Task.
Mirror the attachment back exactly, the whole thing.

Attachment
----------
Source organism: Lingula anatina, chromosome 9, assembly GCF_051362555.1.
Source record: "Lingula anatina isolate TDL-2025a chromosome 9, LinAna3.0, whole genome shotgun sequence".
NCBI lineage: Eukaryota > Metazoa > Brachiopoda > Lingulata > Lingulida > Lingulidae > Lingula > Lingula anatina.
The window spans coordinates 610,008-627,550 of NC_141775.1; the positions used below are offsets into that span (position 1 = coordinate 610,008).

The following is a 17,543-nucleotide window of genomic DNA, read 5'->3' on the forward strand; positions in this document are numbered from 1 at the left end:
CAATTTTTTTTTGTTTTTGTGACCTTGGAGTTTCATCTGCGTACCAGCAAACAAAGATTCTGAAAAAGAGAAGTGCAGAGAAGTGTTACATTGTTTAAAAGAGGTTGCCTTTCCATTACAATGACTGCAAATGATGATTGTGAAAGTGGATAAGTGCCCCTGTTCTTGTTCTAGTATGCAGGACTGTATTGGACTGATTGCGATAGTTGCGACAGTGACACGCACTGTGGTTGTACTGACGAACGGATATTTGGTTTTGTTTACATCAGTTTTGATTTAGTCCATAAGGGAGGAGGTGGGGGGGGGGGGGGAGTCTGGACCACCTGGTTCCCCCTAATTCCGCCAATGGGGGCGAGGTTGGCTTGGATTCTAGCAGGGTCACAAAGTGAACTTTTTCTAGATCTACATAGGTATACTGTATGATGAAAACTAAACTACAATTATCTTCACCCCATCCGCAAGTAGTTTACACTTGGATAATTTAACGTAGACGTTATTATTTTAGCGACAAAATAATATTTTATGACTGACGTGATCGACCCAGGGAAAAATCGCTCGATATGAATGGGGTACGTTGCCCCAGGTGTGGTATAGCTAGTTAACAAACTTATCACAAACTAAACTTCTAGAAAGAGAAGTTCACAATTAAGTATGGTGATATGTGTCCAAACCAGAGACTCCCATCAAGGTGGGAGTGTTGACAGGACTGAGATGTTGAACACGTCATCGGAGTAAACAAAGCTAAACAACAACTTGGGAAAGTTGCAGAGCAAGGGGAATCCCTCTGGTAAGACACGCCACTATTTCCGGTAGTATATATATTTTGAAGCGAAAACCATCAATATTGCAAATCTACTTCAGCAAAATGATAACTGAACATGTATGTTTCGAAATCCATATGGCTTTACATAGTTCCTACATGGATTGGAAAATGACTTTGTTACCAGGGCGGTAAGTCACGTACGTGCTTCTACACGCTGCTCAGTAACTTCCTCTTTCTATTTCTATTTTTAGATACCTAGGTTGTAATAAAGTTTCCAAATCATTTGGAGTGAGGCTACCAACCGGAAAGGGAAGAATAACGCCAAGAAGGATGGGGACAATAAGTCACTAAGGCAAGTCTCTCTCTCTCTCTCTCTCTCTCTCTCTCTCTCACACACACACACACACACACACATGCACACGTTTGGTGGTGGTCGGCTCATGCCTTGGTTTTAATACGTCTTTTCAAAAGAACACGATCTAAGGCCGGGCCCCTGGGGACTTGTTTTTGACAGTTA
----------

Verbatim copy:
Source organism: Lingula anatina, chromosome 9, assembly GCF_051362555.1.
Source record: "Lingula anatina isolate TDL-2025a chromosome 9, LinAna3.0, whole genome shotgun sequence".
NCBI lineage: Eukaryota > Metazoa > Brachiopoda > Lingulata > Lingulida > Lingulidae > Lingula > Lingula anatina.
The window spans coordinates 610,008-627,550 of NC_141775.1; the positions used below are offsets into that span (position 1 = coordinate 610,008).

The following is a 17,543-nucleotide window of genomic DNA, read 5'->3' on the forward strand; positions in this document are numbered from 1 at the left end:
CAATTTTTTTTTGTTTTTGTGACCTTGGAGTTTCATCTGCGTACCAGCAAACAAAGATTCTGAAAAAGAGAAGTGCAGAGAAGTGTTACATTGTTTAAAAGAGGTTGCCTTTCCATTACAATGACTGCAAATGATGATTGTGAAAGTGGATAAGTGCCCCTGTTCTTGTTCTAGTATGCAGGACTGTATTGGACTGATTGCGATAGTTGCGACAGTGACACGCACTGTGGTTGTACTGACGAACGGATATTTGGTTTTGTTTACATCAGTTTTGATTTAGTCCATAAGGGAGGAGGTGGGGGGGGGGGGGGAGTCTGGACCACCTGGTTCCCCCTAATTCCGCCAATGGGGGCGAGGTTGGCTTGGATTCTAGCAGGGTCACAAAGTGAACTTTTTCTAGATCTACATAGGTATACTGTATGATGAAAACTAAACTACAATTATCTTCACCCCATCCGCAAGTAGTTTACACTTGGATAATTTAACGTAGACGTTATTATTTTAGCGACAAAATAATATTTTATGACTGACGTGATCGACCCAGGGAAAAATCGCTCGATATGAATGGGGTACGTTGCCCCAGGTGTGGTATAGCTAGTTAACAAACTTATCACAAACTAAACTTCTAGAAAGAGAAGTTCACAATTAAGTATGGTGATATGTGTCCAAACCAGAGACTCCCATCAAGGTGGGAGTGTTGACAGGACTGAGATGTTGAACACGTCATCGGAGTAAACAAAGCTAAACAACAACTTGGGAAAGTTGCAGAGCAAGGGGAATCCCTCTGGTAAGACACGCCACTATTTCCGGTAGTATATATATTTTGAAGCGAAAACCATCAATATTGCAAATCTACTTCAGCAAAATGATAACTGAACATGTATGTTTCGAAATCCATATGGCTTTACATAGTTCCTACATGGATTGGAAAATGACTTTGTTACCAGGGCGGTAAGTCACGTACGTGCTTCTACACGCTGCTCAGTAACTTCCTCTTTCTATTTCTATTTTTAGATACCTAGGTTGTAATAAAGTTTCCAAATCATTTGGAGTGAGGCTACCAACCGGAAAGGGAAGAATAACGCCAAGAAGGATGGGGACAATAAGTCACTAAGGCAAGTCTCTCTCTCTCTCTCTCTCTCTCTCTCTCTCTCACACACACACACACACACACACATGCACACGTTTGGTGGTGGTCGGCTCATGCCTTGGTTTTAATACGTCTTTTCAAAAGAACACGATCTAAGGCCGGGCCCCTGGGGACTTGTTTTTGACAGTTA